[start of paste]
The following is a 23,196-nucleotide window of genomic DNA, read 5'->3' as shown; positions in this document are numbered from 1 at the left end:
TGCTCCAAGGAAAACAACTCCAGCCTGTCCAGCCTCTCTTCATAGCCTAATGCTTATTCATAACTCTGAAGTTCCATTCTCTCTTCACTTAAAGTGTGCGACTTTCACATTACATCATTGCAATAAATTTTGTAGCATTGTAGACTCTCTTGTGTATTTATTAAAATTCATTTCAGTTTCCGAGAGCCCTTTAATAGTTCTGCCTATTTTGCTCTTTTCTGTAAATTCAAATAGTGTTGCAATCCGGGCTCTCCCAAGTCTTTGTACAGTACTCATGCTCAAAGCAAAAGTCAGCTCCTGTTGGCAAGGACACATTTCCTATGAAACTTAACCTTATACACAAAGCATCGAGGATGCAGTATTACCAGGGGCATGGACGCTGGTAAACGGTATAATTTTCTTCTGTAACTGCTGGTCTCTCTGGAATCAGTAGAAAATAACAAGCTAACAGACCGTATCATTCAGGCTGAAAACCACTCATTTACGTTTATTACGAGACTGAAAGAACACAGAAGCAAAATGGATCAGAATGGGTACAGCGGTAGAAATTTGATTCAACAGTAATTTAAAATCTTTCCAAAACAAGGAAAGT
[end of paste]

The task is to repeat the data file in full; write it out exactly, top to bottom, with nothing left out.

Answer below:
The following is a 23,196-nucleotide window of genomic DNA, read 5'->3' as shown; positions in this document are numbered from 1 at the left end:
TGCTCCAAGGAAAACAACTCCAGCCTGTCCAGCCTCTCTTCATAGCCTAATGCTTATTCATAACTCTGAAGTTCCATTCTCTCTTCACTTAAAGTGTGCGACTTTCACATTACATCATTGCAATAAATTTTGTAGCATTGTAGACTCTCTTGTGTATTTATTAAAATTCATTTCAGTTTCCGAGAGCCCTTTAATAGTTCTGCCTATTTTGCTCTTTTCTGTAAATTCAAATAGTGTTGCAATCCGGGCTCTCCCAAGTCTTTGTACAGTACTCATGCTCAAAGCAAAAGTCAGCTCCTGTTGGCAAGGACACATTTCCTATGAAACTTAACCTTATACACAAAGCATCGAGGATGCAGTATTACCAGGGGCATGGACGCTGGTAAACGGTATAATTTTCTTCTGTAACTGCTGGTCTCTCTGGAATCAGTAGAAAATAACAAGCTAACAGACCGTATCATTCAGGCTGAAAACCACTCATTTACGTTTATTACGAGACTGAAAGAACACAGAAGCAAAATGGATCAGAATGGGTACAGCGGTAGAAATTTGATTCAACAGTAATTTAAAATCTTTCCAAAACAAGGAAAGT